Health Insurance Terms Explained: Clearing Up Common Confusion
If you have trouble understanding the ins and outs of your insurance plan’s deductible, you probably don’t want to ask the person sitting next to you – because it appears to be a widespread issue.
Many patients aren’t clear on the meanings of the most common health insurance terms. In fact, fewer than one-third of people can correctly define three of the most often-used insurance terms: deductible, premium, and copay, according to research by Policygenius.
This lack of clarity can have serious consequences. In 2019, 27.2% of adults avoided medical treatments because they were uncertain of their insurance coverage. Such avoidance can put a person at risk of serious health issues. A delayed colonoscopy, for example, could increase the likelihood of developing colon cancer.
Putting a Premium on Healthy Understanding
Don’t let a few words put you at risk. Most insurance terms can be explained in straightforward language that’s easy to make sense of. Here’s a breakdown of some of the most frequently used terms:
Premium – This is the payment required, typically monthly, to keep an insurance policy active. If the plan is offered through an employer, the premium is usually taken out of payroll, with the employer sharing the cost. In 2021, the average annual premium for an individual was $7,739, of which employers covered nearly 83%, according to the Kaiser Family Foundation. Usually, the higher the premium, the lower the deductible.
Deductible – Many insurance policies require the holder to pay a set amount, or deductible, for healthcare services each year before the policy kicks in. In 2020, the average annual insurance deductible was $4,364 for an individual and $8,439 for a family, meaning an individual policy holder would pay the first $4,364 of covered services for the year before insurance took over.
Note: Most policies cover preventative-care services like annual physicals, vaccinations, and some cancer screenings without requiring your deductible is met.
After the deductible is paid, the policy holder typically owes just a share of covered treatments. Such out-of-pocket expenses include:
- Copayments – These cost-sharing payments represent the fixed dollar amount the patient owes for each medical service even after reaching the deductible. Say a doctor’s visit costs $100 and the policy’s copayment is $25; the patient would pay $25 and the insurer would pay the rest.
- Coinsurance – Another form of cost-sharing, coinsurance is a percentage of total treatment costs the patient is responsible for after meeting the deductible. One of the most common copayment models is the 80/20 split, under which the insured person pays 20% of the medical cost and the policy takes care of the balance. A patient receiving a $100 treatment would owe $20, and the insurance company would pay $80.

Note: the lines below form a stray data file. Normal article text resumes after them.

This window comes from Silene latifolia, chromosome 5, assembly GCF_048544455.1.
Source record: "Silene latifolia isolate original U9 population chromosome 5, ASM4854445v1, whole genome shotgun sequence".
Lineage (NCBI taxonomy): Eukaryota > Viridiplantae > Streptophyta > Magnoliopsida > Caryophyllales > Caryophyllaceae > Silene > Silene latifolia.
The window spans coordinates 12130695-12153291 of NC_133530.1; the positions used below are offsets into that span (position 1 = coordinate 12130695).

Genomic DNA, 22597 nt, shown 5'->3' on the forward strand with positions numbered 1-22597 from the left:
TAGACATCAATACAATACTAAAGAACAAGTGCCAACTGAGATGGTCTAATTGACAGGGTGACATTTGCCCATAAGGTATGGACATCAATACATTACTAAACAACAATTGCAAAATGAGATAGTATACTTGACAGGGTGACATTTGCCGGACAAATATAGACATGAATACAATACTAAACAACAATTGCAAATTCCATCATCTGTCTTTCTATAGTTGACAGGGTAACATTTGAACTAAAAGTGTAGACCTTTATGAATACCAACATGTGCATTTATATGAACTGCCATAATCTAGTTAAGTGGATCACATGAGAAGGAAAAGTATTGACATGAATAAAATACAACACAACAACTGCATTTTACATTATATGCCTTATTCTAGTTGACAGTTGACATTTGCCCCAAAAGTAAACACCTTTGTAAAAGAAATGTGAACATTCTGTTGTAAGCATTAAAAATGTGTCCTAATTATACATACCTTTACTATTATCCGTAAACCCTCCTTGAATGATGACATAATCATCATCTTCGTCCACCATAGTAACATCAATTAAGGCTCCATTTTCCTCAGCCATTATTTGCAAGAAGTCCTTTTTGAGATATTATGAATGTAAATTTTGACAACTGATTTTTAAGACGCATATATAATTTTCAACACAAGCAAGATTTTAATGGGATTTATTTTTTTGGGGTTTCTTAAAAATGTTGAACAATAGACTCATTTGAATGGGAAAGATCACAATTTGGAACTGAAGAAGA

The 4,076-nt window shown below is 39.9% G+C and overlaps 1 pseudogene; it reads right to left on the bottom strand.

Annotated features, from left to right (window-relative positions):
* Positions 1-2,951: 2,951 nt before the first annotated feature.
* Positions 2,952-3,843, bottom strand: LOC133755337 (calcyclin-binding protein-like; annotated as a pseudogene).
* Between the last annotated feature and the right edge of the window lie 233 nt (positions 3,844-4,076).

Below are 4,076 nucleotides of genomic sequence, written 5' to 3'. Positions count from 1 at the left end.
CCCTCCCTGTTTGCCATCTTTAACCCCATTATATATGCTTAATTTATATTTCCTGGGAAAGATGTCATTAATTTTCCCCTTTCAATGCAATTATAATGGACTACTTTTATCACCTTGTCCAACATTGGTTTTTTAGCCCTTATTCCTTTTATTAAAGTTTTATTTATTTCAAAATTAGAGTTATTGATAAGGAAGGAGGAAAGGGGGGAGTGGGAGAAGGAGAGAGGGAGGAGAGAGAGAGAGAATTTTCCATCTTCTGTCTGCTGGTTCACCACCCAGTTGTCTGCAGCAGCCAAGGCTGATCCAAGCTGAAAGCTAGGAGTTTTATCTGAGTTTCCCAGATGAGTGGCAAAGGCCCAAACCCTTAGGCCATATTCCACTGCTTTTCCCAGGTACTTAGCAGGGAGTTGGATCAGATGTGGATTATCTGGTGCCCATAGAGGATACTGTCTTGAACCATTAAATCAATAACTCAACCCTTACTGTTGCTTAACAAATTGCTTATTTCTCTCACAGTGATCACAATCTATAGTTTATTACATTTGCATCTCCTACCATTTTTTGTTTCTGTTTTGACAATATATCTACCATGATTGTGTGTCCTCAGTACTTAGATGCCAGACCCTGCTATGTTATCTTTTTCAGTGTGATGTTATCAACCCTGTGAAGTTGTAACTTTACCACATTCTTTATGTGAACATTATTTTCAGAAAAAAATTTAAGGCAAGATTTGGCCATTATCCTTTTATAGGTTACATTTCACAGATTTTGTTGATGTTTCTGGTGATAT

Out-of-pocket maximums – Insurance policies put a cap on how much a person has to pay out of pocket, each year, for covered healthcare expenses. Let’s say the out-of-pocket maximum is $8,000 and the patient had paid this amount in the form of deductibles, copayments, and coinsurance. The insurer will pick up 100% of the remaining expenses. Note: Monthly premiums do not go toward the out-of-pocket maximum, and it applies only to services the plan covers. Some elective procedures, such as cosmetic surgeries, for example, may not be included.
What about Colorectal Cancer Screenings?
The Affordable Care Act (ACA) requires both private insurers and Medicare to cover the costs of colorectal cancer screening tests, because these tests are recommended by the United States Preventive Services Task Force (USPSTF). The law stipulates that there should be no out-of-pocket costs for patients, such as co-pays or deductibles, for these screening tests. But the definition of a “screening” test can sometimes be confusing.
Read more here to understand if you’re covered.
This Lack of Understanding is Treatable
For most of us, health insurance is a big-ticket consumer product, like a large appliance or computer, so it deserves the same degree of research. Anyone enrolled in an employee-sponsored program, or shopping for an individual or family policy, should review the coverage literature to learn the benefits offered, the costs related to each, and the physicians in the network. Doing so will pay off in the long run.
To download a handy sheet explaining these terms, click here.